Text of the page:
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October 18, 2011

From the Ashes, We will Rise…

By Jason Braunstein
VDOF GIS managerVDOF GIS Manager Jason Braunstein stands beside one of the maps he created during his deployment to Texas.

The call came in the morning of September 5th. The Virginia Interagency Coordination Center alerted me that the Red Team (a major incident management team) has been ordered to assist with a big fire burning in Texas. I’m supposed to get my gear ready and be prepared to go in short order. While my pack was ready, I needed to add a few things to my GIS kit. That afternoon, the final instructions came – I was to fly out at 6:30 the next morning.

Full of nervous energy and anticipation, I spent that night tossing and turning because the situation information I received said 600 homes had already burned and the Texas Forest Service was stretched thin. This would be my third wildfire deployment to Texas in 2011, and I was ready. At least I thought I was ready.

As our plane approached Austin, Texas, I started seeing spot fires out of the aircraft window. Then, off to the east, I saw a massive wall of smoke and fire burning. It had to be 20 miles wide. It was an awesome yet dangerous sight. My fellow passengers were awestruck of this image. It turns out that there were three other Red Team members on this flight, and all of us were stunned. This was just the first of many moments I hope I never forget.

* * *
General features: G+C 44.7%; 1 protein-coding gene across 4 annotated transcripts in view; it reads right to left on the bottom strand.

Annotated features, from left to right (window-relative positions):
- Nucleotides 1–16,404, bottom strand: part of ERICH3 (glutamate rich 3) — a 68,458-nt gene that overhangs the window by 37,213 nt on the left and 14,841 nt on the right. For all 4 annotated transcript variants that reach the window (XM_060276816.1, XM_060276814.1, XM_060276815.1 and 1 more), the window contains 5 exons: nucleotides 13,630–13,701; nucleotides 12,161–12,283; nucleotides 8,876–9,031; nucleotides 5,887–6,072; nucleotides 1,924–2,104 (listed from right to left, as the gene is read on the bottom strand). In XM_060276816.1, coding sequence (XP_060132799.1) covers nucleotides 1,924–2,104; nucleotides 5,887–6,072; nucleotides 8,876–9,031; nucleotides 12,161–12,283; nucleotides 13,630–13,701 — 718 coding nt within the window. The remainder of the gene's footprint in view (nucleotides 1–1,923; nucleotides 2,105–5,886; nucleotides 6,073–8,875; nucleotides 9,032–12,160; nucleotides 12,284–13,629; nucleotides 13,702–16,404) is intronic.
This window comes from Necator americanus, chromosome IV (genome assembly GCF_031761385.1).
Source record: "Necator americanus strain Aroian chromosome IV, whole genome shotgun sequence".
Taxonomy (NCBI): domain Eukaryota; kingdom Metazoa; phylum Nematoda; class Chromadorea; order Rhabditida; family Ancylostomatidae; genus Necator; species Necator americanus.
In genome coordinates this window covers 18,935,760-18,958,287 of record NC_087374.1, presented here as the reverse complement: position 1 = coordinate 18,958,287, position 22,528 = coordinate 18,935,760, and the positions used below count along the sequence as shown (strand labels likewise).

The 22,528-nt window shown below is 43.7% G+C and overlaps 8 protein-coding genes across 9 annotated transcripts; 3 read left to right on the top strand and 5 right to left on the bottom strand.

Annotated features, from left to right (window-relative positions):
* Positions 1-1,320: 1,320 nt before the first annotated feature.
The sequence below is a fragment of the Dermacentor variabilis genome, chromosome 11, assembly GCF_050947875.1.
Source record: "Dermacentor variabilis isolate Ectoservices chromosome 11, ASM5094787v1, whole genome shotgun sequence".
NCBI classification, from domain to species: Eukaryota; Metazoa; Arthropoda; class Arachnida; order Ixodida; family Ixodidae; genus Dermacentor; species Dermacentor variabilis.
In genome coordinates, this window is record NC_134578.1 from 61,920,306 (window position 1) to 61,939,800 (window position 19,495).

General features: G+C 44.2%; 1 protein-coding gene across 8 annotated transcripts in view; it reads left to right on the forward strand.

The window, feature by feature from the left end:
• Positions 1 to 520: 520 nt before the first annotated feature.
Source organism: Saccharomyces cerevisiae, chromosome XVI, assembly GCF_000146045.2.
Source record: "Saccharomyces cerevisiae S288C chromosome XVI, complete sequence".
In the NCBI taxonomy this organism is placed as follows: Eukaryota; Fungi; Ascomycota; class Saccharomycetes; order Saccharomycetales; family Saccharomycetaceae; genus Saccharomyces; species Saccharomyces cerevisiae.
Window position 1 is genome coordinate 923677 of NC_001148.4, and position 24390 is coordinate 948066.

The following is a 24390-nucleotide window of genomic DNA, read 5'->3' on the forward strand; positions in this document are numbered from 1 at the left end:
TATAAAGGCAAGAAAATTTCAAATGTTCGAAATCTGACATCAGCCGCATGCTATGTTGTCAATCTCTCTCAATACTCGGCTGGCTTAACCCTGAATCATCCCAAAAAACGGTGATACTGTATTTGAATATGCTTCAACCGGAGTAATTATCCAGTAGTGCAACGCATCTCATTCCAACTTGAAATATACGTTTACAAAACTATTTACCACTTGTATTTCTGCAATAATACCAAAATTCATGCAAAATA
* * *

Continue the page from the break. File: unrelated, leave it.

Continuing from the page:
Once on the ground, I picked up my rental car and headed east. I was en route to the convention center in Bastrop County. This was the site of the emergency operations center, the incident command post, the press conference area and the donation area -- it was Ground Zero for this wildfire. When I arrived, there were many Bastrop residents looking for answers. The roads were blocked because of this fire so the residents did not know if their homes were still standing or if their pets were still alive.

Less than 12 hours after the call for help came to me, the number of homes burned in this particular fire had reached 1,100. The Red Team got down to work immediately. We needed a roads map, a perimeter of the fire, a structure map, and an incident action plan map for the next shift. And we needed them now. The Red Team GIS lead was preparing the critical layers needed for these maps. We were fortunate to have two local GIS people on hand as they had the base data we needed to get our maps produced. More importantly, we needed intel from the local fire resources. This was provided by our operations section. My first project was getting the field intel into our mapping database. This involved editing the uncontrolled fire lines, the fire perimeter, the fire polygons and adding the fire points, such as the ICP, drop points, base camps, etc. We also had a second fire (Union Chapel Fire) that became part of the complex. We spent part of the day getting intel there, too.

The first day on the job, we worked 21 straight hours. But it was a job well done and well worth the effort. Over the course of the next two weeks, we worked an average of 15 hours each day.